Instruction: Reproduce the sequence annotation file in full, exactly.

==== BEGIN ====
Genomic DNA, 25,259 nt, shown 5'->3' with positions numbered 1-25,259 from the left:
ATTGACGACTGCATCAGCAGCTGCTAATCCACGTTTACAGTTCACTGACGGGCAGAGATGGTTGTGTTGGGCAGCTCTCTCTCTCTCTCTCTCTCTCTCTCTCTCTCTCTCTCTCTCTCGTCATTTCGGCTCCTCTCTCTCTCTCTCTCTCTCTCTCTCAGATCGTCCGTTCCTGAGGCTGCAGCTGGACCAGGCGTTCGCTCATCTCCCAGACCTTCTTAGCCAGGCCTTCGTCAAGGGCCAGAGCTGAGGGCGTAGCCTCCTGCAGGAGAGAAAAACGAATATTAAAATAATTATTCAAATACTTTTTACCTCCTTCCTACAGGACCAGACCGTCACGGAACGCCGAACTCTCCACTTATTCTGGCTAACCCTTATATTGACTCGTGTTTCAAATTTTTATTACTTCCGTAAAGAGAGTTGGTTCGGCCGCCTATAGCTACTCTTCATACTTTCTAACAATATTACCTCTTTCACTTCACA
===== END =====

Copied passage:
Genomic DNA, 25,259 nt, shown 5'->3' with positions numbered 1-25,259 from the left:
ATTGACGACTGCATCAGCAGCTGCTAATCCACGTTTACAGTTCACTGACGGGCAGAGATGGTTGTGTTGGGCAGCTCTCTCTCTCTCTCTCTCTCTCTCTCTCTCTCTCTCTCTCTCTCGTCATTTCGGCTCCTCTCTCTCTCTCTCTCTCTCTCTCTCAGATCGTCCGTTCCTGAGGCTGCAGCTGGACCAGGCGTTCGCTCATCTCCCAGACCTTCTTAGCCAGGCCTTCGTCAAGGGCCAGAGCTGAGGGCGTAGCCTCCTGCAGGAGAGAAAAACGAATATTAAAATAATTATTCAAATACTTTTTACCTCCTTCCTACAGGACCAGACCGTCACGGAACGCCGAACTCTCCACTTATTCTGGCTAACCCTTATATTGACTCGTGTTTCAAATTTTTATTACTTCCGTAAAGAGAGTTGGTTCGGCCGCCTATAGCTACTCTTCATACTTTCTAACAATATTACCTCTTTCACTTCACA